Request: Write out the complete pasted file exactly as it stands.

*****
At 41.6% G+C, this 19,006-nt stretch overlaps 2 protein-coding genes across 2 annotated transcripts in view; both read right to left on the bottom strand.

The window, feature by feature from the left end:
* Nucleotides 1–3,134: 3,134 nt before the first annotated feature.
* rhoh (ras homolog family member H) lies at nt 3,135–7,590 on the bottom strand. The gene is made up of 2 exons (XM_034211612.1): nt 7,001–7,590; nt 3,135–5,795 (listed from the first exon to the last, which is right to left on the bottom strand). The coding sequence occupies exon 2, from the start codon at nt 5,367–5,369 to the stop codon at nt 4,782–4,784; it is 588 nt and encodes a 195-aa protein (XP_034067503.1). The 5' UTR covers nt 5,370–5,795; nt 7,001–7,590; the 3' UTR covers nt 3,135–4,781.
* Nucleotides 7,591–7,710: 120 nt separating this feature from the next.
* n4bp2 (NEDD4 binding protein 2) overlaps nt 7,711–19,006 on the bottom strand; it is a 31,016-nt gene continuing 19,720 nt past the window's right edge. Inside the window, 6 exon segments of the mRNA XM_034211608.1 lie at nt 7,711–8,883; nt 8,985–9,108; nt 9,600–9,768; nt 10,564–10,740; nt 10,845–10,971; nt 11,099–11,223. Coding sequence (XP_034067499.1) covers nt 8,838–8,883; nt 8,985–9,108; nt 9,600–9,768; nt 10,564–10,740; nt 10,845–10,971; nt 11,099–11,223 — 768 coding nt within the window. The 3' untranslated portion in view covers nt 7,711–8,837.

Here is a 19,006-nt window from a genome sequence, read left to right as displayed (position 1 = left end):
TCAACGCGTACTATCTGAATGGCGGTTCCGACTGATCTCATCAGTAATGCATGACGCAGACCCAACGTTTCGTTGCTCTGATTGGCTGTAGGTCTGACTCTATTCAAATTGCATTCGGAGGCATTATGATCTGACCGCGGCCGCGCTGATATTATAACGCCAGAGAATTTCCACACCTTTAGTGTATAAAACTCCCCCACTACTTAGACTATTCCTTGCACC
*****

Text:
At 41.6% G+C, this 19,006-nt stretch overlaps 2 protein-coding genes across 2 annotated transcripts in view; both read right to left on the bottom strand.

The window, feature by feature from the left end:
* Nucleotides 1–3,134: 3,134 nt before the first annotated feature.
* rhoh (ras homolog family member H) lies at nt 3,135–7,590 on the bottom strand. The gene is made up of 2 exons (XM_034211612.1): nt 7,001–7,590; nt 3,135–5,795 (listed from the first exon to the last, which is right to left on the bottom strand). The coding sequence occupies exon 2, from the start codon at nt 5,367–5,369 to the stop codon at nt 4,782–4,784; it is 588 nt and encodes a 195-aa protein (XP_034067503.1). The 5' UTR covers nt 5,370–5,795; nt 7,001–7,590; the 3' UTR covers nt 3,135–4,781.
* Nucleotides 7,591–7,710: 120 nt separating this feature from the next.
* n4bp2 (NEDD4 binding protein 2) overlaps nt 7,711–19,006 on the bottom strand; it is a 31,016-nt gene continuing 19,720 nt past the window's right edge. Inside the window, 6 exon segments of the mRNA XM_034211608.1 lie at nt 7,711–8,883; nt 8,985–9,108; nt 9,600–9,768; nt 10,564–10,740; nt 10,845–10,971; nt 11,099–11,223. Coding sequence (XP_034067499.1) covers nt 8,838–8,883; nt 8,985–9,108; nt 9,600–9,768; nt 10,564–10,740; nt 10,845–10,971; nt 11,099–11,223 — 768 coding nt within the window. The 3' untranslated portion in view covers nt 7,711–8,837.

Here is a 19,006-nt window from a genome sequence, read left to right as displayed (position 1 = left end):
TCAACGCGTACTATCTGAATGGCGGTTCCGACTGATCTCATCAGTAATGCATGACGCAGACCCAACGTTTCGTTGCTCTGATTGGCTGTAGGTCTGACTCTATTCAAATTGCATTCGGAGGCATTATGATCTGACCGCGGCCGCGCTGATATTATAACGCCAGAGAATTTCCACACCTTTAGTGTATAAAACTCCCCCACTACTTAGACTATTCCTTGCACC